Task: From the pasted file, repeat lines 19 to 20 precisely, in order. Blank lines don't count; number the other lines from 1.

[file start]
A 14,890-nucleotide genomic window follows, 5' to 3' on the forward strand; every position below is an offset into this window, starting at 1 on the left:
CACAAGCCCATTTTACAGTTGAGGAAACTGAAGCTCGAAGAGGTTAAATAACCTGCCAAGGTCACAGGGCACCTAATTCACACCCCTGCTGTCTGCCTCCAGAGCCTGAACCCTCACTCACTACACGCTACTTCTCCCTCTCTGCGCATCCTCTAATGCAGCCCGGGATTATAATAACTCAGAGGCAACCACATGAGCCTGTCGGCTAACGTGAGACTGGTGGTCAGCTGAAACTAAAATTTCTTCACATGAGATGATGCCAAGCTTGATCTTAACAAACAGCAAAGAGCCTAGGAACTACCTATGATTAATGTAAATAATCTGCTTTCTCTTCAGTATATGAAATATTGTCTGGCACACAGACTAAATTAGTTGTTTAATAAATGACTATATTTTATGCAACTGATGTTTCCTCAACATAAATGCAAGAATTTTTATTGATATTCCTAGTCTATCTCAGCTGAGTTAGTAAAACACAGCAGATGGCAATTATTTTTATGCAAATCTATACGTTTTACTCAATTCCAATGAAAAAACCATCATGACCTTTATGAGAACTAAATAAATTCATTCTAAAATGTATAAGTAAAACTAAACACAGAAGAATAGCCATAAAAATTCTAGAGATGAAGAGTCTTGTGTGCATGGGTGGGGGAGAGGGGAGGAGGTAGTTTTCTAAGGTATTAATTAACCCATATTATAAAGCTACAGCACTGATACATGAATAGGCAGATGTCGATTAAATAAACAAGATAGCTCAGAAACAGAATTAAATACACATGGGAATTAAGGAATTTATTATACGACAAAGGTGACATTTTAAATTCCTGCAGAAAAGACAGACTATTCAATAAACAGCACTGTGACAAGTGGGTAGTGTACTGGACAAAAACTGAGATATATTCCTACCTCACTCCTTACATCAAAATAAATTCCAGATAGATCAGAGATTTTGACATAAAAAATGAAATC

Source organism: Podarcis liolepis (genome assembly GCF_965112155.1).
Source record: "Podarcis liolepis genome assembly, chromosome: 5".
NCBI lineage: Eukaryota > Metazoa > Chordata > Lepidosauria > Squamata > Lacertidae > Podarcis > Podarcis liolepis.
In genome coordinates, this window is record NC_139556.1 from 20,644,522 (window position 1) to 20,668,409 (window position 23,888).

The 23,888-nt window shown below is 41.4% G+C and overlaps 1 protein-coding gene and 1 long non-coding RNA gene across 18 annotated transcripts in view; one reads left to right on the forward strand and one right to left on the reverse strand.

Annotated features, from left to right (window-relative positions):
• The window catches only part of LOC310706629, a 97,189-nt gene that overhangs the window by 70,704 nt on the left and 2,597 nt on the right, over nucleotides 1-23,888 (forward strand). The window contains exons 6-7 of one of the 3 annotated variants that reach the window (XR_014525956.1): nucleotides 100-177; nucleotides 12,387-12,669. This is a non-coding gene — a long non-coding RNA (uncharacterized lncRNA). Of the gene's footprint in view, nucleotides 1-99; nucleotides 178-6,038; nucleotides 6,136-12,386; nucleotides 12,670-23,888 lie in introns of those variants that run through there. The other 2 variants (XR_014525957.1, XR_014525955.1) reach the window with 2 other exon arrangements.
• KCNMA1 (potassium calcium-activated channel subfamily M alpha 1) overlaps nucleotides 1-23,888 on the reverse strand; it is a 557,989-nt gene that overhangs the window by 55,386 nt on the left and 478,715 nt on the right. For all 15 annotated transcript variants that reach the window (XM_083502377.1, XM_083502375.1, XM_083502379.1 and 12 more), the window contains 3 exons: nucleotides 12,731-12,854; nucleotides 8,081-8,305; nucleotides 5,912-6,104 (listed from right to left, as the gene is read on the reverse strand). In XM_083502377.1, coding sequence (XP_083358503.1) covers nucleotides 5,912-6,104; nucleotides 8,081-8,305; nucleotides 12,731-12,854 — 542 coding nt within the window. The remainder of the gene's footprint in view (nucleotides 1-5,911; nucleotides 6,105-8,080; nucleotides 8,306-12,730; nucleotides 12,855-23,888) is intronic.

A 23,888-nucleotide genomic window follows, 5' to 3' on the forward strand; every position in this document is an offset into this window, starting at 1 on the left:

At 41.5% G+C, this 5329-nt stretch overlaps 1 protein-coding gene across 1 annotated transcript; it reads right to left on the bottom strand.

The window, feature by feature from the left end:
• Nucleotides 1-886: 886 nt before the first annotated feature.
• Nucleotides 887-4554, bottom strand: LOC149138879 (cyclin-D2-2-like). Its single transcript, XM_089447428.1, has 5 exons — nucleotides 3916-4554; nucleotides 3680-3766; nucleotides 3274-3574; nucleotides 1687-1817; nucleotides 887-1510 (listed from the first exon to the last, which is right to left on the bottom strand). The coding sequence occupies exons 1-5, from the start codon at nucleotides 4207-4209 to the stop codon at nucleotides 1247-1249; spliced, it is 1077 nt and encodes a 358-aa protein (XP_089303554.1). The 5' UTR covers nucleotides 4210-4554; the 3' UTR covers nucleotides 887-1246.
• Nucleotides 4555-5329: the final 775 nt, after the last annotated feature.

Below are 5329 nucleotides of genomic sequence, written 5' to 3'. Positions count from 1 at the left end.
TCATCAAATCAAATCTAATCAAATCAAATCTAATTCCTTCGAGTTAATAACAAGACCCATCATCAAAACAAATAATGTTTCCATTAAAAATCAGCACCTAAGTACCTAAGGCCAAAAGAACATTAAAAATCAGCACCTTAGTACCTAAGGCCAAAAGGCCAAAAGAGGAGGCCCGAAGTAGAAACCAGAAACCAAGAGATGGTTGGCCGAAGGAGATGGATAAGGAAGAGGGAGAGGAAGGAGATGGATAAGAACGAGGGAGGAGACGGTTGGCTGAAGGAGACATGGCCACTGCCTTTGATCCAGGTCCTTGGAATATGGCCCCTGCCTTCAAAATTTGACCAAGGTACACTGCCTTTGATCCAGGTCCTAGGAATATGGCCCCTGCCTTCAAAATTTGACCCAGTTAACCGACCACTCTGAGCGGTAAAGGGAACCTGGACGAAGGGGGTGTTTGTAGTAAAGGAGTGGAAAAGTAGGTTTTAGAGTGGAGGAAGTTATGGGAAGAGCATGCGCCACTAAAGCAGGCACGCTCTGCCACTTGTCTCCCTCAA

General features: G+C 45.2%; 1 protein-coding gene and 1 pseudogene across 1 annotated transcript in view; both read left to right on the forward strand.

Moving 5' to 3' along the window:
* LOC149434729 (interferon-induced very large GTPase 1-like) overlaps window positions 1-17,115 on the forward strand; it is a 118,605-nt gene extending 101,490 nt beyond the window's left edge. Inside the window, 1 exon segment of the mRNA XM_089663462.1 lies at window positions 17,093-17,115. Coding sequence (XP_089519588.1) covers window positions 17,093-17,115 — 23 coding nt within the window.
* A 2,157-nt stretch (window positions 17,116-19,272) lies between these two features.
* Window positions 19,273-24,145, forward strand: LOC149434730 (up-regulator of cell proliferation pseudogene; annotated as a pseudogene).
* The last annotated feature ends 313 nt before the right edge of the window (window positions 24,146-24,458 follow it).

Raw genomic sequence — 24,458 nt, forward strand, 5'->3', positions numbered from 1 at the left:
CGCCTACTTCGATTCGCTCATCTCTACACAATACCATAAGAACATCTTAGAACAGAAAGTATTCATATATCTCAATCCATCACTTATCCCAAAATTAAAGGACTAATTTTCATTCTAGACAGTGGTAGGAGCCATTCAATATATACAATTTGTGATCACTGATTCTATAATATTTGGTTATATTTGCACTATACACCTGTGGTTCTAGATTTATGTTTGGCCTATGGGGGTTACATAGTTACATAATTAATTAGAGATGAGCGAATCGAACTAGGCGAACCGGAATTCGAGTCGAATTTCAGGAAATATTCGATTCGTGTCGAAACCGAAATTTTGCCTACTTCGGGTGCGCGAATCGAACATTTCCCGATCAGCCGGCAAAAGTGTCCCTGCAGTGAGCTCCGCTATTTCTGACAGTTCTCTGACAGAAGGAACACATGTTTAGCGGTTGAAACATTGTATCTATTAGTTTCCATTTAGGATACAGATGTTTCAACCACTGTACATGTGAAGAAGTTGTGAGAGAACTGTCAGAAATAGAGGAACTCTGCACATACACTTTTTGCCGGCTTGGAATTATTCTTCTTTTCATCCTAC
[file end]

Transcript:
General features: G+C 45.2%; 1 protein-coding gene and 1 pseudogene across 1 annotated transcript in view; both read left to right on the forward strand.

Moving 5' to 3' along the window: